While coding bootcamps are designed to be cost-effective alternatives to a conventional education in Computer Programming, prospective students still need to carefully manage their finances. As many leave their full-time jobs to attend, money is often tight for the average coding bootcamp student, and given the full-time requirements of most programs, working part-time is simply not an option.

Josh Breiger from Coding Dojo suggests that you create a budget for your coding bootcamp experience, and then follow it carefully. But since every bootcamp experience is unique, how do you know how much to budget for all the different elements of your experience?  Lucky for you, Josh and Coding Dojo have already done the work for you – thanks to the insights of their own alumni.

Read on for the top 8 tips to financially prepare for a coding bootcamp.

 

Tip #1: Budget for food, but anticipate a change in your eating habits

The “average” food expenditures for a 25-year-old for 3 months is $1500-4000. Yes, that’s a big range. But even if you’ve done the work to figure out how much you personally spend on food in an average month, you can pretty much throw that number out the window. Why? Because life at the bootcamp will be anything but average. Coding bootcamp is like college finals week, but over several months. It will beat you up mentally and physically. And just like finals week, you can expect unpredictable mealtimes and an increase in junk food, which you hate to love. The days of microwavable food, cup-of-noodles, and energy drinks are back!

But hold on: Maybe your bootcamp offers free food and snacks 24/7? Or maybe your doting aunt lives near campus – you know, the one who always brings the most food on Thanksgiving? Keep these factors in mind, but also accept that your “typical” eating habits will change when you are coding for 50-70 hours per week.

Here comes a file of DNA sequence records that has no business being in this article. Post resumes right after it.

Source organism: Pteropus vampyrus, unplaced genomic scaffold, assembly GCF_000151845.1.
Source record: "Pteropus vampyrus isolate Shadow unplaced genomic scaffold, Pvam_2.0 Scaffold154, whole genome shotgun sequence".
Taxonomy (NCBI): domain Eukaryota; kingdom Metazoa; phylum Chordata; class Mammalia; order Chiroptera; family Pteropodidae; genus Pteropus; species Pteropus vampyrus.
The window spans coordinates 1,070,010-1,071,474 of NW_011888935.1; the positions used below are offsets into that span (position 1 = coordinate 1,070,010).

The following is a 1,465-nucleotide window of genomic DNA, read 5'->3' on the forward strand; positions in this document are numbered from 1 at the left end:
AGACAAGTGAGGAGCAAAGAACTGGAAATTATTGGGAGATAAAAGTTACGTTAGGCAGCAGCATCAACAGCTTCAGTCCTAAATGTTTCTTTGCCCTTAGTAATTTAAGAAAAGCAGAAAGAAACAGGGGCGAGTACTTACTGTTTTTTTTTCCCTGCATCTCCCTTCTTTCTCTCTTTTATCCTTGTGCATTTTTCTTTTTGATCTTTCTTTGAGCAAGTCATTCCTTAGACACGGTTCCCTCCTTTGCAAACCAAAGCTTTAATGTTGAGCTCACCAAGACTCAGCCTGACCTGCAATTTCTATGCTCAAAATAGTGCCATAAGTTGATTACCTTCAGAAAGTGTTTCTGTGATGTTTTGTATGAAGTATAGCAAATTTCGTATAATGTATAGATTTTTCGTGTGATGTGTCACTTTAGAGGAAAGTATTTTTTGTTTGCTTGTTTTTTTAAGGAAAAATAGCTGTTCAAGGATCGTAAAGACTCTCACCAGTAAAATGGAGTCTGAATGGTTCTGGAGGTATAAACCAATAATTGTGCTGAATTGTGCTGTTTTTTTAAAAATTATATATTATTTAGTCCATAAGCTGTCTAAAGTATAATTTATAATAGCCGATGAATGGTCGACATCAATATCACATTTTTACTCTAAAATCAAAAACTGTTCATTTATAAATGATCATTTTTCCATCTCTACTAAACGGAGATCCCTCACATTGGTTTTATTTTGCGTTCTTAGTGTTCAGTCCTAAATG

Tip #2. Expect to pay more to live in the city  

Time is money, and if you want to get the most out of your coding bootcamp, you should strive to spend as much time as possible on campus. But as most camps are located in major cities with flourishing tech-job markets, you should expect to pay for city rental rates. For example, downtown San Francisco is home to several code boot camps, and rent can be upwards of $1500 for the area’s residents.

This might sway you to find cheaper housing outside the city, but keep in mind that every hour commuting is an hour that could be spent in the bootcamp. Considering the cost of tuition, every moment at the bootcamp is valuable, and if you truly want to get your money’s worth, the benefit of an extra hour or two per day with your instructors and classmates will outweigh your savings on rent.

 

Tip #3.  Save money by renting a smaller place- you will spend most of your time at the bootcamp

Whether you rent a penthouse with a helipad or a modest studio apartment, you’ll be spending almost all of your time on campus during the bootcamp, learning to code. You will mostly likely only use your housing to sleep. So forget about renting out that luxury apartment, because you won’t be there enough to enjoy it.

Common is a co-living company, which offers a network of fully-furnished, community-oriented apartments in major US cities. Through Course Report's partnership, you'll receive $250 off your first month!

 

Tip #4: Take advantage of the bootcamp's freebies

As an enrolled student, you should take advantage of all the services offered by your coding bootcamp. If they offer free coffee, guzzle it. If they offer free lunch, always go for seconds. If they offer free yoga, unlock those chakras! Use those bootcamp perks while you got ‘em, because they’ll be gone once you graduate.

 

Tip #5: Have a post-bootcamp plan

In addition to establishing expectations for your expenses during the bootcamp, you also need to anticipate your situation afterwards. Keep in mind that real life returns after the bootcamp and you should plan and save accordingly. So don’t wait until the last minute to realize that you need to find a job, because before you know it, the bootcamp will be over and you’ll be paying rent without a monthly cash flow.

 

Tip #6: Be aware of financial opportunities and limitations